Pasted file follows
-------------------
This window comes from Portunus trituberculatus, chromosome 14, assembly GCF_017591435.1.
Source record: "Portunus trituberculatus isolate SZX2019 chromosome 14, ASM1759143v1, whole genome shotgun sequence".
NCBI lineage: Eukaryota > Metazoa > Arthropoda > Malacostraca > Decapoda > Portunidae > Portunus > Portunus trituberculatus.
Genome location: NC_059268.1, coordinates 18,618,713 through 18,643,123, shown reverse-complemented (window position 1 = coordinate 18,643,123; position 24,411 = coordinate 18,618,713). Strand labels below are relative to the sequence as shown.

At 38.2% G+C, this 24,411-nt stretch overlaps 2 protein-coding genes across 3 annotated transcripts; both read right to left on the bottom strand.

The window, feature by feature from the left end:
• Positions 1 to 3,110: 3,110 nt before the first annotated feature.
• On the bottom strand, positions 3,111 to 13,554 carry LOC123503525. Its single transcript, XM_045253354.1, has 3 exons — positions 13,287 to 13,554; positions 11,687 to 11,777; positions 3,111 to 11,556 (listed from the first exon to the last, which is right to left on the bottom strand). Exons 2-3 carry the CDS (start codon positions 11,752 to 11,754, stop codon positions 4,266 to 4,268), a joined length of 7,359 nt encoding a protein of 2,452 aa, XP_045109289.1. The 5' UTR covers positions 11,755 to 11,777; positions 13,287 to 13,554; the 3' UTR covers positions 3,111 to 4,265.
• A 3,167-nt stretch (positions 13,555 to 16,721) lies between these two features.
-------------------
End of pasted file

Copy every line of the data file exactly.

This window comes from Portunus trituberculatus, chromosome 14, assembly GCF_017591435.1.
Source record: "Portunus trituberculatus isolate SZX2019 chromosome 14, ASM1759143v1, whole genome shotgun sequence".
NCBI lineage: Eukaryota > Metazoa > Arthropoda > Malacostraca > Decapoda > Portunidae > Portunus > Portunus trituberculatus.
Genome location: NC_059268.1, coordinates 18,618,713 through 18,643,123, shown reverse-complemented (window position 1 = coordinate 18,643,123; position 24,411 = coordinate 18,618,713). Strand labels below are relative to the sequence as shown.

At 38.2% G+C, this 24,411-nt stretch overlaps 2 protein-coding genes across 3 annotated transcripts; both read right to left on the bottom strand.

The window, feature by feature from the left end:
• Positions 1 to 3,110: 3,110 nt before the first annotated feature.
• On the bottom strand, positions 3,111 to 13,554 carry LOC123503525. Its single transcript, XM_045253354.1, has 3 exons — positions 13,287 to 13,554; positions 11,687 to 11,777; positions 3,111 to 11,556 (listed from the first exon to the last, which is right to left on the bottom strand). Exons 2-3 carry the CDS (start codon positions 11,752 to 11,754, stop codon positions 4,266 to 4,268), a joined length of 7,359 nt encoding a protein of 2,452 aa, XP_045109289.1. The 5' UTR covers positions 11,755 to 11,777; positions 13,287 to 13,554; the 3' UTR covers positions 3,111 to 4,265.
• A 3,167-nt stretch (positions 13,555 to 16,721) lies between these two features.